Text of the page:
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R.E.M. through Flint’s eyes, part 2


While their output has been high quality throughout their history, the 90s were R.E.M.’s golden age. And in this part, it’s time to tackle on most of that material.

GREEN (1988)

If Document brought back some summertime memories for me, it’s nothing compared to Green. For a long, long time it’s been my token summer album and in fact, I rarely play it outside that sunny season. Especially sunny summer evenings where you can still feel the warm summer light but the day is turning into dusk and all the fuss of the living and kicking day has started to fade away, with nary a breeze in the air. Those particular evenings where everything seems to stand still in the wonderful, hazy summer light are the perfect time for Green.

Green is a very multi-faceted album. On the other hand, you have the upbeat pop songs. “Get Up”, “Stand”, “Pop Song 89” et al are the most honest, unashamed pop songs the band has ever written. They’re silly, they’re fun, they’re bouncy and they’re extremely positive, particularly “Stand” that could have soundtracked any self-respecting kids show. On the complete flipside, you have the serious, politically tinged moments. During the late 80s the band’s politically active streak began to make more and more appearances and for a while Stipe was nearly a spokesperson, actively taking a hold on the time’s serious issues and trying to make a stand. Thus, the likes of “Orange Crush” and “World Leader Pretend” find their place here. And as a final counter to the riff-tastic rockers and bouncy poppers, there’s a newly-found subtle and tender side of the band. The band take several opportunities to sit down, remove the louder instruments and simply relish in understated beauty, often accompanied by the first appearance of Buck’s trusty mandolin. They’re the heart of Green’s bouncing body, the moments that leave the largest impression despite not making the largest noise. The pastoral beauty of “You Are the Everything” might even be the single greatest moment on the album. Even though the acceptingly defeated “World Leader Pretend” gives it a one hell of a run for its money.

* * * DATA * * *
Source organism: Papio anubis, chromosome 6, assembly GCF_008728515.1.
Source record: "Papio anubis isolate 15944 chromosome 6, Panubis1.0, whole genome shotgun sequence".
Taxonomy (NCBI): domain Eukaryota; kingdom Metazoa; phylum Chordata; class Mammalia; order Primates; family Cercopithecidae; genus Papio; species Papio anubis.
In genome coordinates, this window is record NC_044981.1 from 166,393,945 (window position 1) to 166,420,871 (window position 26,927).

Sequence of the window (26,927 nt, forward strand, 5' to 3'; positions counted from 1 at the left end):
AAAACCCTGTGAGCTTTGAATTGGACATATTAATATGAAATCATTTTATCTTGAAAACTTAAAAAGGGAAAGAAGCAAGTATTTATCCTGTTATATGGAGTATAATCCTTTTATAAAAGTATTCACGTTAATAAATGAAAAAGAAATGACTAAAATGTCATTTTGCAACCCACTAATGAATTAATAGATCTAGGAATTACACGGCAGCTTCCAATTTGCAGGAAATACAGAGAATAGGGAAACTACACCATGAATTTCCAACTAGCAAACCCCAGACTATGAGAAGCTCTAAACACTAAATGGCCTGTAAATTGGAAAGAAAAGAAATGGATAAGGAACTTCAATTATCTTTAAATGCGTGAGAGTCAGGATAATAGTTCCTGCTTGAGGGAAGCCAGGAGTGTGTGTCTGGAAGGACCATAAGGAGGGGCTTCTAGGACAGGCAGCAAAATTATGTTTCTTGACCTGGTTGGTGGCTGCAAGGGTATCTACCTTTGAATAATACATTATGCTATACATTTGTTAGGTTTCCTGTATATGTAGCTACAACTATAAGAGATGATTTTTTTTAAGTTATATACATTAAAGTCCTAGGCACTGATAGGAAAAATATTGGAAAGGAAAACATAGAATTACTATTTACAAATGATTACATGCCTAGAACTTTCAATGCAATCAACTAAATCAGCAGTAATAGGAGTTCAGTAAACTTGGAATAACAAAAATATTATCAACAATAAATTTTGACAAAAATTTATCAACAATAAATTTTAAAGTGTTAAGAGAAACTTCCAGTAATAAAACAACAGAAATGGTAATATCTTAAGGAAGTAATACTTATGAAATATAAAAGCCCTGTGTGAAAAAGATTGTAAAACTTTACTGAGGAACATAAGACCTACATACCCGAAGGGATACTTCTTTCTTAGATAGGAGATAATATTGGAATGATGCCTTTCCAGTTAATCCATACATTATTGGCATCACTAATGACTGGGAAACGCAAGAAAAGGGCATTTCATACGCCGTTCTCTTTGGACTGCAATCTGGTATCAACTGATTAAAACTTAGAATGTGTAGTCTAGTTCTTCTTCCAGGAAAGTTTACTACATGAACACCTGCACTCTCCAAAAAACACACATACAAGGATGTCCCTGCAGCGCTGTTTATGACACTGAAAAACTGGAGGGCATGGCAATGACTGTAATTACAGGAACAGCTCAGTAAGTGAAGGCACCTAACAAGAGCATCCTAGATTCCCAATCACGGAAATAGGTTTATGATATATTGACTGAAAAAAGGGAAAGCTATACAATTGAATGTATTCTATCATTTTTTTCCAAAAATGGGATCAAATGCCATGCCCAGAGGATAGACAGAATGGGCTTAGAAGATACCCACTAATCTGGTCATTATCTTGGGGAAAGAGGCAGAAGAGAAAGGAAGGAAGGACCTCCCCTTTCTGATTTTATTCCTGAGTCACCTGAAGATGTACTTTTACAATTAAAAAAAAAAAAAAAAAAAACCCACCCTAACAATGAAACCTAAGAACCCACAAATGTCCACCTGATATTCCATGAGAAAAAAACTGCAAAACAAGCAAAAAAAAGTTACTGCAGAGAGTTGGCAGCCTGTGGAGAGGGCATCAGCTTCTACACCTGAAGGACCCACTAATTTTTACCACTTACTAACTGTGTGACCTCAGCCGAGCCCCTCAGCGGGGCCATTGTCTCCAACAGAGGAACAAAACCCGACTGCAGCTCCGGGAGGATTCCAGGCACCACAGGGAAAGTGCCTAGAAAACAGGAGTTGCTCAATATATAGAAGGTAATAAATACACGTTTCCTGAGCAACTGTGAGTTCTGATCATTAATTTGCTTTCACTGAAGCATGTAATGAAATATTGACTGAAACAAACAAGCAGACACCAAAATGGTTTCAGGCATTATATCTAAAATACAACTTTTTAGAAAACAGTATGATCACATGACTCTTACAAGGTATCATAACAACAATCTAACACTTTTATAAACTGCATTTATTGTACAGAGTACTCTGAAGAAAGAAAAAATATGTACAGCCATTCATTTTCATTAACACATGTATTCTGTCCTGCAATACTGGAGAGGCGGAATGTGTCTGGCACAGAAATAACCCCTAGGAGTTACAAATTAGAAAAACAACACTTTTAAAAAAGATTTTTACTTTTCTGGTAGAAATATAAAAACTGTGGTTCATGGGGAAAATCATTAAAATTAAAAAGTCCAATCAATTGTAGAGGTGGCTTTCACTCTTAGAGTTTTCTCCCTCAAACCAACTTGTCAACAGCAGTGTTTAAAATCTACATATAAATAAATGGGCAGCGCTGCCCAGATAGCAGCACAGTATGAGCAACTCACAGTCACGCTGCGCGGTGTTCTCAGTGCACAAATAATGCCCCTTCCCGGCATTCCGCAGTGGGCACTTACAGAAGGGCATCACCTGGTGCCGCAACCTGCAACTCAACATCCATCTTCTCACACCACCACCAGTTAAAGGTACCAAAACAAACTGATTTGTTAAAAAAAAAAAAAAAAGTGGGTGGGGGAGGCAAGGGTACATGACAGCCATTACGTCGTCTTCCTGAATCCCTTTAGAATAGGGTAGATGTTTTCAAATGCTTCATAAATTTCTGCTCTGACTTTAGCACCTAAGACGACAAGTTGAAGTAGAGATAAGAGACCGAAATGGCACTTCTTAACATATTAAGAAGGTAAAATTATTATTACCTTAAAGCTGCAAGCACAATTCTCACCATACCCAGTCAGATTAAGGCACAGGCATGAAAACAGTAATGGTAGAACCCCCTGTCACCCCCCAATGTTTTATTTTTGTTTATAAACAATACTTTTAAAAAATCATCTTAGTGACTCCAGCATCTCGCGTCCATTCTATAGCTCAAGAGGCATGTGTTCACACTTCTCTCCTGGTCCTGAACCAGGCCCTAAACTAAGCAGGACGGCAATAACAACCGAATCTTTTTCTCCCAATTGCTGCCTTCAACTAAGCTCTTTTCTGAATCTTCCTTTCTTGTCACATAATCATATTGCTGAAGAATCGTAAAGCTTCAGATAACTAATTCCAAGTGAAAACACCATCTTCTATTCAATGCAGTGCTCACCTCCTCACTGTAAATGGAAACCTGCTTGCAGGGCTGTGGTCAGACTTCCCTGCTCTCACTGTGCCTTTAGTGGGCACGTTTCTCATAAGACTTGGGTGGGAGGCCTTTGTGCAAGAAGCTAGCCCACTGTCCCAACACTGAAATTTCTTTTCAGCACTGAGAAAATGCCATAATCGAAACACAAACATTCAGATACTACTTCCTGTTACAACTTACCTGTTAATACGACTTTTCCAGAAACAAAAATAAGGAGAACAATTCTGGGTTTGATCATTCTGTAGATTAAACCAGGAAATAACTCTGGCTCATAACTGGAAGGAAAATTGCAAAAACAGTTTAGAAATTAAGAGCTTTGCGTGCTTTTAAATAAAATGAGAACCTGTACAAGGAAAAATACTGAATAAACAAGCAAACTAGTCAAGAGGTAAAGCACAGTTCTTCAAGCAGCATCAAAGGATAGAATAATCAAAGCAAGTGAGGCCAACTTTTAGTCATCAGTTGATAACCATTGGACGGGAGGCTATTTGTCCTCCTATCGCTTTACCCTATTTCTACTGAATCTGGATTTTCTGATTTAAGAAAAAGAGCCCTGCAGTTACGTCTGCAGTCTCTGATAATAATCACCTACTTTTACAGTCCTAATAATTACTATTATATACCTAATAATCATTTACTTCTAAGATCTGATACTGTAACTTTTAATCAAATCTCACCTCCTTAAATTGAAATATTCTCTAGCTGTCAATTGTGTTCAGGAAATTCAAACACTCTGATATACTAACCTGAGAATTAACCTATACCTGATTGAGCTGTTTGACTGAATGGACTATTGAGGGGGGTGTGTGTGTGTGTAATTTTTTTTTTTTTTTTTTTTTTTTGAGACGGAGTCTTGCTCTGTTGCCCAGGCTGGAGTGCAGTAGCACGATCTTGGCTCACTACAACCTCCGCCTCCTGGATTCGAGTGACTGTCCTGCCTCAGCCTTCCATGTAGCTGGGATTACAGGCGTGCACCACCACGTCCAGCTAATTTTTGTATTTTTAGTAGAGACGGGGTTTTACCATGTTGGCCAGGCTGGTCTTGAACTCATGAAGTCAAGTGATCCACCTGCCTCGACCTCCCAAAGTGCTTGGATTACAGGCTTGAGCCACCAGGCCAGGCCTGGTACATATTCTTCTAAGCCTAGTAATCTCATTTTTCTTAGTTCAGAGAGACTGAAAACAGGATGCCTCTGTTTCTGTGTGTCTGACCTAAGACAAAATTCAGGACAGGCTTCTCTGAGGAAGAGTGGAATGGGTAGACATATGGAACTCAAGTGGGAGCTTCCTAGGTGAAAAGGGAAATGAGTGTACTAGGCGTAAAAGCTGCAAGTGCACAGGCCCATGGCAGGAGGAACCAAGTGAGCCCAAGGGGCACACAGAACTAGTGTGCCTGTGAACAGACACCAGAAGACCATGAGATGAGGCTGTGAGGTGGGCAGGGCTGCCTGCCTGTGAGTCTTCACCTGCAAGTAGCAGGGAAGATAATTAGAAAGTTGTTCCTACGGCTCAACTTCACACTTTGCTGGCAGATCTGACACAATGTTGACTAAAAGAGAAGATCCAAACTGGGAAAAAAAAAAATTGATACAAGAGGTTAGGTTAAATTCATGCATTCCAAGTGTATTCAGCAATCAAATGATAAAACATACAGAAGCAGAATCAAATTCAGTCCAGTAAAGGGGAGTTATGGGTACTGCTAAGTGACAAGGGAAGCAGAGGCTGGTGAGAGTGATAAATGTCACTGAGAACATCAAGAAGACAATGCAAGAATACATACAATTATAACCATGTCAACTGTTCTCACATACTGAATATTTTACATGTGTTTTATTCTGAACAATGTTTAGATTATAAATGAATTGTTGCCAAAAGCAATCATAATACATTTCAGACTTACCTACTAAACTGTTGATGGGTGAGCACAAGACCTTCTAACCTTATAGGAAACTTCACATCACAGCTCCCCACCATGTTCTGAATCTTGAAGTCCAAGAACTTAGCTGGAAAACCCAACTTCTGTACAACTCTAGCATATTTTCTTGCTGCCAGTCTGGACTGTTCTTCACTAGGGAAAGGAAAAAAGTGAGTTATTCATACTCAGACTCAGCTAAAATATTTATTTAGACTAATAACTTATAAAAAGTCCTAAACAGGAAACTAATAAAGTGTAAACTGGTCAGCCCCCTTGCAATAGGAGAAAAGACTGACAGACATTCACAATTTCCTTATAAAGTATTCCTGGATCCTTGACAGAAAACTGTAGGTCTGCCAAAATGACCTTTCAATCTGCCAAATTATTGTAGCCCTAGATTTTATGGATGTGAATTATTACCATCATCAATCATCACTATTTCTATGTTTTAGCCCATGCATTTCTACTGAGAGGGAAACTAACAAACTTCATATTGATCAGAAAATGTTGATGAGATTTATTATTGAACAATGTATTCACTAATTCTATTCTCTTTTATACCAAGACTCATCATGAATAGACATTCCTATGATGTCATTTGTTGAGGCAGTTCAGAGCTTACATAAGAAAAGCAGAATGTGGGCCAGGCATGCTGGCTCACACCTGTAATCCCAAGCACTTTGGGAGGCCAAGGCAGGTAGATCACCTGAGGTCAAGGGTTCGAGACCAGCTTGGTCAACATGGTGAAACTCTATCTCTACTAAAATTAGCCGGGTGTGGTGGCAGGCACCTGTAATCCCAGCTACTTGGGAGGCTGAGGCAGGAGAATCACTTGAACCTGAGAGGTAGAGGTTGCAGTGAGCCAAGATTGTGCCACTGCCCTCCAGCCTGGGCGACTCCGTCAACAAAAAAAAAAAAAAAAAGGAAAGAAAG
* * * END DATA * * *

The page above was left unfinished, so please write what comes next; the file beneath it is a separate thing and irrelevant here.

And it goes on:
Everything is bound together by the lushness. That is why Green is such a wonderful summer album. It has a lush, warm sound that suits the wonderful summer still perfectly. Even at its most rocking there’s something warm and soft to it. “You Are the Everything” even covers itself with the sound of crickets and other summertime nature sounds. There’s richness in sound everywhere as the band have abandoned relying on the core band get-up and now freely use organs, pianos, strings, mandolins and what have you to compliment the sound where needed.